Seventh, the response of a minority of the public to the two scandals.

There has always been a small, passionate subset of the public who have remained focused on the crimes revealed in the phone hacking scandal or by Assange.

In the first case they campaign for the prosecution of journalists who commit actual crimes in anything but the public interest.

In the second, they campaign against the prosecution of a journalist who, so far from having committed a crime, has acted overwhelmingly in the public interest.

These positions support each other.

Proper press regulation would distance the media from the state, protect journalism that was genuinely in the public interest, and permit redress for character assassination, which is why the UK’s National Union of Journalists supports both causes.

Unfortunately, not all of the leadership of Hacked Off sees the connection between their cause and Assange’s, nor do all supporters of Assange approve of statutory press regulation.

But that some kind of robust and transparent regulation of the news media is needed should be clear. Without it we have, by default, improper regulation: the unofficial squeezing out of dissident voices, concerted character assassination and other lies voiced without the possibility of redress, and (on social media) shadow-banning on the basis of unstated political desiderata.

To conclude, some journalists are obeisant to governments.

Some, like Murdoch, dominate governments.

Some, like Assange, hold them to account.

Governments naturally react accordingly, and sometimes lean on the judiciary to enforce their response.

But the revelation of this fact by other journalists can cause them embarrassment, and may hinder them from carrying on.

consortiumnews.com

The views of individual contributors do not necessarily represent those of the Strategic Culture Foundation.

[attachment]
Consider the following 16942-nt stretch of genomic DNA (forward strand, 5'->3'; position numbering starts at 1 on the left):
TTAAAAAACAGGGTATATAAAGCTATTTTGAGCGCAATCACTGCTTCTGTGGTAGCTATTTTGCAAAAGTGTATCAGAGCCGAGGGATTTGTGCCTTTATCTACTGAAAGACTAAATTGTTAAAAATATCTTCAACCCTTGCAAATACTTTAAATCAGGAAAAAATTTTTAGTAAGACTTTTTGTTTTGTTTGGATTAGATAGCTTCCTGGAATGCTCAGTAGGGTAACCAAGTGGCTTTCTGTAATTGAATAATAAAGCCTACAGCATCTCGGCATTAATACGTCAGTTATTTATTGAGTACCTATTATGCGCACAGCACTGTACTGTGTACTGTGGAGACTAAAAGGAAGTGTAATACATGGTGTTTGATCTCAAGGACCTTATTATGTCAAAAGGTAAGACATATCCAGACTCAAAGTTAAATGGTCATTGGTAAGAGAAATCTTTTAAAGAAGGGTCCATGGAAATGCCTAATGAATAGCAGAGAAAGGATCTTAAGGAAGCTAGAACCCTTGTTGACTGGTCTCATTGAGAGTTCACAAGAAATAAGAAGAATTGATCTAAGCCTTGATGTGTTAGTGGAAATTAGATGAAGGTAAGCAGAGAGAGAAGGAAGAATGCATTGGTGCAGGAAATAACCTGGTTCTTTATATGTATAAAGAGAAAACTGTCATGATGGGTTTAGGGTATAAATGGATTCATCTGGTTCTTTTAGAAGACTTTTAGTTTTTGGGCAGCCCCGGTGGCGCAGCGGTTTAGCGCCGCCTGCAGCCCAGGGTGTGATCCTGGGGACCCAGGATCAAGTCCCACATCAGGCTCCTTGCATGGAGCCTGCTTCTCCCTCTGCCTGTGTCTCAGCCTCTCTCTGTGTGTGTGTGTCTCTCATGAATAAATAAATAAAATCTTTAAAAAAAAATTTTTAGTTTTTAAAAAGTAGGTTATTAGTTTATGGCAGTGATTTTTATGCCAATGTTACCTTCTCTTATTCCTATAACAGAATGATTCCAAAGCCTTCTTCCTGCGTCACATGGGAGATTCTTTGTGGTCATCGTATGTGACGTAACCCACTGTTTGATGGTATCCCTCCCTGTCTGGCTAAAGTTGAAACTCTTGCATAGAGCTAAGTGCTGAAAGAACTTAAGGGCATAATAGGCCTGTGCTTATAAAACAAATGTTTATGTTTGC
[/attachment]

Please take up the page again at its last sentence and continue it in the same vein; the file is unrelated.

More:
Phone Hacking & Julian Assange

Catherine Brown explores how the wrong journalists escaped prosecution in one case while the wrong one is being subjected to it in the other.

Catherine BROWN

The U.K. phone hacking scandal started around 2005 and peaked in 2012. The journalistic malpractices and illegal practices on which it focused long pre-date 2005, however, and continue today.

It came to light through the testimony of victims and the investigative journalism of publications such as The Guardian that several newspapers owned by Rupert Murdoch’s News International (U.K. subsidiary of News Corp), as well as others including  Daily Mirror and Sunday Mirror, were engaged in illegal practices such as hacking individuals’ phone voicemails and bribing the police in order to obtain stories.

Rupert Murdoch’s influence over U.K. politicians was also scrutinized. Victims of phone hacking included members of the royal family, politicians, murdered schoolgirl Milly Dowler, relatives of British soldiers killed in Iraq and Afghanistan and victims of the July 7, 2005, London bombings.

The public outcry at these revelations and resultant investigations resulted in high-profile resignations including Murdoch as director of News Corporation, his son James as its executive chairman and the commissioner of London’s Metropolitan Police Force. There were multiple charges and seven convictions in criminal trials held between 2004 and 2014. News of the World, a News International outlet, closed down after 168 years of existence.

In 2011, Conservative Prime Minister David Cameron established a public inquiry into the culture and ethics of the U.K. press under Lord Justice Leveson.

This inquiry resulted in the 2012 Leveson Report, which made several recommendations concerning regulation of the British media by an independent regulator, which would give alleged press victims access to arbitration without financial risk.